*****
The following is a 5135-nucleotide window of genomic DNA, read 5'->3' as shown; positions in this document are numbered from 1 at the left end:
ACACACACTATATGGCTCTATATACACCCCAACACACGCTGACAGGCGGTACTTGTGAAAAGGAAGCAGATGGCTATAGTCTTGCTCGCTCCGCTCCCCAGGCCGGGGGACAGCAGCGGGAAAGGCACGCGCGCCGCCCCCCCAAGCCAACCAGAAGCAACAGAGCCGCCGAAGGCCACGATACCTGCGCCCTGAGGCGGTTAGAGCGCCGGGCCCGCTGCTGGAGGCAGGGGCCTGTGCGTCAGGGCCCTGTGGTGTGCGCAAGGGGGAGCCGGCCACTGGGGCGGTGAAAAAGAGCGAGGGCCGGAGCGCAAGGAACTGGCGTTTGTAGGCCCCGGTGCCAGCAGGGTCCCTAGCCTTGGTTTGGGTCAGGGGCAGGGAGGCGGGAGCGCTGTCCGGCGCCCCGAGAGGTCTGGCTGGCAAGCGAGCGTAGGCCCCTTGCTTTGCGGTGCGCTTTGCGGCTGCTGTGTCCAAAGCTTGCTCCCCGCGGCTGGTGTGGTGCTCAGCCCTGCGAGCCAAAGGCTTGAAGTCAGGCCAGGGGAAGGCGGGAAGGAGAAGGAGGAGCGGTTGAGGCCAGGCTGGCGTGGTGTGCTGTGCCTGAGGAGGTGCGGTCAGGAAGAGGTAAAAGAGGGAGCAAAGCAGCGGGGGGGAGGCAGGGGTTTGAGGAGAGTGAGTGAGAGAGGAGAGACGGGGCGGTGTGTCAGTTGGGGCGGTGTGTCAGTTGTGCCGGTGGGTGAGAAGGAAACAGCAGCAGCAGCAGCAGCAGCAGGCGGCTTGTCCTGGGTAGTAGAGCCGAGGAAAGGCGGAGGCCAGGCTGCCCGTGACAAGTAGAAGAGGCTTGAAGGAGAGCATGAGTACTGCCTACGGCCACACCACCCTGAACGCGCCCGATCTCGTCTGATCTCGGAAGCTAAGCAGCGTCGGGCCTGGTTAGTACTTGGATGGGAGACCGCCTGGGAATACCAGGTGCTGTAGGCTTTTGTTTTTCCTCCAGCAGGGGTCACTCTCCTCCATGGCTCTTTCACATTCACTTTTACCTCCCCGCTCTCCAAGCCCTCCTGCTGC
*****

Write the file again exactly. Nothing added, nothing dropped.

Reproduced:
The following is a 5135-nucleotide window of genomic DNA, read 5'->3' as shown; positions in this document are numbered from 1 at the left end:
ACACACACTATATGGCTCTATATACACCCCAACACACGCTGACAGGCGGTACTTGTGAAAAGGAAGCAGATGGCTATAGTCTTGCTCGCTCCGCTCCCCAGGCCGGGGGACAGCAGCGGGAAAGGCACGCGCGCCGCCCCCCCAAGCCAACCAGAAGCAACAGAGCCGCCGAAGGCCACGATACCTGCGCCCTGAGGCGGTTAGAGCGCCGGGCCCGCTGCTGGAGGCAGGGGCCTGTGCGTCAGGGCCCTGTGGTGTGCGCAAGGGGGAGCCGGCCACTGGGGCGGTGAAAAAGAGCGAGGGCCGGAGCGCAAGGAACTGGCGTTTGTAGGCCCCGGTGCCAGCAGGGTCCCTAGCCTTGGTTTGGGTCAGGGGCAGGGAGGCGGGAGCGCTGTCCGGCGCCCCGAGAGGTCTGGCTGGCAAGCGAGCGTAGGCCCCTTGCTTTGCGGTGCGCTTTGCGGCTGCTGTGTCCAAAGCTTGCTCCCCGCGGCTGGTGTGGTGCTCAGCCCTGCGAGCCAAAGGCTTGAAGTCAGGCCAGGGGAAGGCGGGAAGGAGAAGGAGGAGCGGTTGAGGCCAGGCTGGCGTGGTGTGCTGTGCCTGAGGAGGTGCGGTCAGGAAGAGGTAAAAGAGGGAGCAAAGCAGCGGGGGGGAGGCAGGGGTTTGAGGAGAGTGAGTGAGAGAGGAGAGACGGGGCGGTGTGTCAGTTGGGGCGGTGTGTCAGTTGTGCCGGTGGGTGAGAAGGAAACAGCAGCAGCAGCAGCAGCAGCAGGCGGCTTGTCCTGGGTAGTAGAGCCGAGGAAAGGCGGAGGCCAGGCTGCCCGTGACAAGTAGAAGAGGCTTGAAGGAGAGCATGAGTACTGCCTACGGCCACACCACCCTGAACGCGCCCGATCTCGTCTGATCTCGGAAGCTAAGCAGCGTCGGGCCTGGTTAGTACTTGGATGGGAGACCGCCTGGGAATACCAGGTGCTGTAGGCTTTTGTTTTTCCTCCAGCAGGGGTCACTCTCCTCCATGGCTCTTTCACATTCACTTTTACCTCCCCGCTCTCCAAGCCCTCCTGCTGC